People are hard to please and after regular articles lamenting the lack of innovation in the smartphone industry, it seems there is widespread desire to see the Samsung Galaxy Fold fail. After the failed first launch earlier this year, Samsung is playing it safer by including lots of warnings in the retail box while also posting a care video.
The Samsung Galaxy Fold, see our first impressions, is a very expensive smartphone and one that most people should not buy. However, it is an extremely well-made phone with high-quality materials and stunning engineering, but like most first-generation products there are some areas to address in the future and I'm confident that Fold buyers like me will help Samsung improve future products.
After reading the warnings in the retail package last Friday I was a bit apprehensive about letting anyone even touch the Galaxy Fold. However, this is a device that should be shared with as many people as possible if we are ever going to move past the typical glass sandwich slabs we all use today. Even though the Galaxy Fold cost me $2,000 and Samsung has warnings all over, I decided to let others share in the awe and wonder of the world's first available foldable phone.
Over the past six days, I have now let about three dozen people open and close the Fold, swipe around the display, take photos, use the outside display, and more. My wife adores the soft touch and massive 7.3-inch display and now tries to justify her own Fold to me every day. Even after I told her that it cannot be dropped and has to be well cared for, she still is trying to get me to pick one up for her too.
The engineers in my office are fascinated by the hinge mechanism, which Zack has shown is rightly the most durable part of the Fold. It is constructed of stainless steel and has been shown to prevent the display from bending backward while continuing to function even when loaded up with sand. Samsung stated it has tested the hinge to withstand 200,000 folds. Over the past six days, Digital Wellbeing shows I have unlocked the Fold about 50 to 75 times a day. Even if I opened and folded it 100 times per day, the hinge should be good for 5.5 years. I'm confident that no one has to worry about hinge failure on the Fold.
Other family, friends, and neighbors that have tried the phone are amazed by the folding aspect of the display. It is universally proclaimed as being a heavy phone, but most also like the folded orientation for phone calls as the long, narrow nature of it makes it feel closer to a standard phone than a wide smartphone. People have been focusing on watching the display transform and unfold while also swiping back and forth across the center of the display.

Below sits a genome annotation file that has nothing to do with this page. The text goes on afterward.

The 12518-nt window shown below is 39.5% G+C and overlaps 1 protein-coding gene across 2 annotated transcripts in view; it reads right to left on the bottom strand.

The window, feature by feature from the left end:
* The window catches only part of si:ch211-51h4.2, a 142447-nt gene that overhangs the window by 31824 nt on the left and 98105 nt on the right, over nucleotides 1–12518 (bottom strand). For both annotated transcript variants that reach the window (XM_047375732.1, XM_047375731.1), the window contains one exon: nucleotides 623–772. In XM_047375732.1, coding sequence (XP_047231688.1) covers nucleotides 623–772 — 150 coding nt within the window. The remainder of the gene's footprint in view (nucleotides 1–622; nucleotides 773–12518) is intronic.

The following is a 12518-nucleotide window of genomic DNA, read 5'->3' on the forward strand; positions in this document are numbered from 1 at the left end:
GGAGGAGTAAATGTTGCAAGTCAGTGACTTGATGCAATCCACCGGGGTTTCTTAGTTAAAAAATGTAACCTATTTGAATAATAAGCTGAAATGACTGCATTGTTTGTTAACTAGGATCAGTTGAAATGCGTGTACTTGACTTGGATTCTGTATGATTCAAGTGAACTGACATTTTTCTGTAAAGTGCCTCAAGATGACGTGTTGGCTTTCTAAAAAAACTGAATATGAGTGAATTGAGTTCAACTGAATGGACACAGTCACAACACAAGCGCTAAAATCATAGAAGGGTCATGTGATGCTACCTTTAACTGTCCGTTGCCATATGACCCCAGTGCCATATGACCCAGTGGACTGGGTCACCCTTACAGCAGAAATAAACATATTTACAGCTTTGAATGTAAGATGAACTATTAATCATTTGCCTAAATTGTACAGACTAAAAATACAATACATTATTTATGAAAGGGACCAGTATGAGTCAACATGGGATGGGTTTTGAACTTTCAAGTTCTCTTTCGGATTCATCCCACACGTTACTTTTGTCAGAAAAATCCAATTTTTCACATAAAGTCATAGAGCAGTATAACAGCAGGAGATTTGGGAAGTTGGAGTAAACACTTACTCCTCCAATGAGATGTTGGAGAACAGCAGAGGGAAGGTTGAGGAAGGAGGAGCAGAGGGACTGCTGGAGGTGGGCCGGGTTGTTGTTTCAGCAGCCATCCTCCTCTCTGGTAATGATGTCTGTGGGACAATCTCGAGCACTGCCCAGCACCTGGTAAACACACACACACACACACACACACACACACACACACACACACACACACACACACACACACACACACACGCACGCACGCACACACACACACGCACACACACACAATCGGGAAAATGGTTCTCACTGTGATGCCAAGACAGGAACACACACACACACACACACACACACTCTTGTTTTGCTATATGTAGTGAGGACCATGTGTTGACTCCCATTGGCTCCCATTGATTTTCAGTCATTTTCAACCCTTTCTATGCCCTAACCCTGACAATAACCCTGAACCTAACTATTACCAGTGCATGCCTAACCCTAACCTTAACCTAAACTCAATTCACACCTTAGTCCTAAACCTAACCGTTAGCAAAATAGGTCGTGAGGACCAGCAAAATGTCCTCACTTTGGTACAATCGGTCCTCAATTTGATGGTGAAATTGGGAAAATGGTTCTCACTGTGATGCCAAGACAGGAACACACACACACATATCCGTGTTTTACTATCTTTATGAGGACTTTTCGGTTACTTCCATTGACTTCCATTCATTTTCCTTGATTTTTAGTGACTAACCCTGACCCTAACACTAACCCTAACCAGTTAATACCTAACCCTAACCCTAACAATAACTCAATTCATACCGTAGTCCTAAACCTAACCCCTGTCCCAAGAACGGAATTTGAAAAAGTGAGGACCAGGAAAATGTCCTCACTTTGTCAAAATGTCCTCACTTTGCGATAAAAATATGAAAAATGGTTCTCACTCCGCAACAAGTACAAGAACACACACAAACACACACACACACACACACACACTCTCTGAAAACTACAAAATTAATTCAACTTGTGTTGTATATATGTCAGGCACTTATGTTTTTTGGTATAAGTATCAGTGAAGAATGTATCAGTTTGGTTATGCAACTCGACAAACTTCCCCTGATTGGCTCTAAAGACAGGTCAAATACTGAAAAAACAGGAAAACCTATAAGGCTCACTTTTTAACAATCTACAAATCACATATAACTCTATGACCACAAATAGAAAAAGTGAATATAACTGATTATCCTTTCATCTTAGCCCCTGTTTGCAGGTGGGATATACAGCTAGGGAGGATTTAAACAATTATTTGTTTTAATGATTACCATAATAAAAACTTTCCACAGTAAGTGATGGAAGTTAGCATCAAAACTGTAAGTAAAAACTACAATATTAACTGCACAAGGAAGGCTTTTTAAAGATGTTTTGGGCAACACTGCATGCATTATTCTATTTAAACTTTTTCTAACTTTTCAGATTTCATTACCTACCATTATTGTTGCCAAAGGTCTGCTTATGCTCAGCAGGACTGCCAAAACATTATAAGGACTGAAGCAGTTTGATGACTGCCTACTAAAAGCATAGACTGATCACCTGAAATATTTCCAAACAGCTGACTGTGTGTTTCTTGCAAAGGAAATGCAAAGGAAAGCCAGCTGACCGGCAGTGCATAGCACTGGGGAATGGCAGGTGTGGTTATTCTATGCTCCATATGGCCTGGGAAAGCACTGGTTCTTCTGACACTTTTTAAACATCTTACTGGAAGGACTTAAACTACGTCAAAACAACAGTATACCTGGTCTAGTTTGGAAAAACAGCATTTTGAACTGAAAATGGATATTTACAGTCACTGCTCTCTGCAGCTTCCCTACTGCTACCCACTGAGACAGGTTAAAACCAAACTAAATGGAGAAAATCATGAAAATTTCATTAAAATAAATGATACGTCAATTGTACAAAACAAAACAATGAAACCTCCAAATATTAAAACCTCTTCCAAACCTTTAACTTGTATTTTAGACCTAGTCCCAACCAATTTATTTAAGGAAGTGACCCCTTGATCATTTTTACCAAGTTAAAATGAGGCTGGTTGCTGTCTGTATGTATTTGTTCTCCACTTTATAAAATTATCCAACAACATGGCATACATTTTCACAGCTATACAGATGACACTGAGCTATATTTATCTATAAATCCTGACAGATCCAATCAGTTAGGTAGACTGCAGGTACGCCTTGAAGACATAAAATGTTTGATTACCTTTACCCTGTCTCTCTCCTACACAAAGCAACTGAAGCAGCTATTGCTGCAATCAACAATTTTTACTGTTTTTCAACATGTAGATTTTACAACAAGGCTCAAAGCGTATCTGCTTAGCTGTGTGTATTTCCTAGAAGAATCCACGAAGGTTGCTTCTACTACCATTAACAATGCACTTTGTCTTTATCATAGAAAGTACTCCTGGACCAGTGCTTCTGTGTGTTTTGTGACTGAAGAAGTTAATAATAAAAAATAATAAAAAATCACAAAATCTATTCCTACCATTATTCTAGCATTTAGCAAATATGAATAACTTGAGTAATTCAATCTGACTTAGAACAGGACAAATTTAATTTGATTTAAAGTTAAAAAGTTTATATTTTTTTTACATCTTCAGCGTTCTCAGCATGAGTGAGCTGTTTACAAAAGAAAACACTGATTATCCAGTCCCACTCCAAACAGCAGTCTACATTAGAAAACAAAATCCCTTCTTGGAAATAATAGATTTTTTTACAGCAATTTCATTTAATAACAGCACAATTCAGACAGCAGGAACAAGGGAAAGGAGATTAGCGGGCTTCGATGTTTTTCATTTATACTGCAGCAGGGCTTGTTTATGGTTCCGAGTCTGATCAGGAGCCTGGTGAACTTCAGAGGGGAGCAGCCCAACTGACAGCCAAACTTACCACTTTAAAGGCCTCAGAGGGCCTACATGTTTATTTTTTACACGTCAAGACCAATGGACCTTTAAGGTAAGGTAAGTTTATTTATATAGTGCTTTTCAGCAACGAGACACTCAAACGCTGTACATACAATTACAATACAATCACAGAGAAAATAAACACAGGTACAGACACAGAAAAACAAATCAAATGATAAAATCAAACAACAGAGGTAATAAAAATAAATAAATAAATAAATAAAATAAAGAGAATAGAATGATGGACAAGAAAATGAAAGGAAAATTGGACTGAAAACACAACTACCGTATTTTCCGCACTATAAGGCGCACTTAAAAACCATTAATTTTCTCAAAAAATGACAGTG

The one caution I do state to everyone that tries it out is to avoid poking at the display with a fingernail or anything sharp. Zack's video shows the plastic OLED fails miserably when a fingernail is applied to it so while much of the design seems more robust than Samsung indicates, the soft display is the Achilles heel of the Galaxy Fold.
I have also been very careful to make sure there are no major particles on the display when I close it. However, I have been placing it in my front pants pocket and my jacket pocket with no issues to date. My pockets are generally clear of keys and coins, but there could be pocket lint in there too.
There is also no dust or water-resistant rating so the Fold will not be joining me on runs or in other inclement weather conditions. Then again, it wasn't until the last couple of years that we have seen IP ratings on phones and for a decade people have been using smartphones with no dust and water resistance.
At $2,000, it is prudent to use reasonable caution with the Galaxy Fold, especially in way of the inside soft display. However, I'm not going to keep it on a shelf and prevent others from seeing it. I'll be sharing it with others since none of them are going to spend $2,000 on an early edition device, but people should catch a glimpse of the smartphone future.
Now that I have it unlocked, my T-Mobile SIM is in the Galaxy Fold and it is serving as my daily driver. I'm not going to change my mobile life around to use it, but see how the Fold fits into my typical routines and how it can hopefully improve my productivity. There is a lot to like here and while it is not perfect it is much more finished and functional than I honestly thought it would be at this time in history.
Instead of looking intently for flaws or hoping Samsung fails with the Galaxy Fold, let's embrace the achievement that Samsung has made here and help move the ball forward in smartphone innovation. Please let me know what you want me to test before I post my full review and in particular, what use cases can you see for a foldable phone like the Galaxy Fold?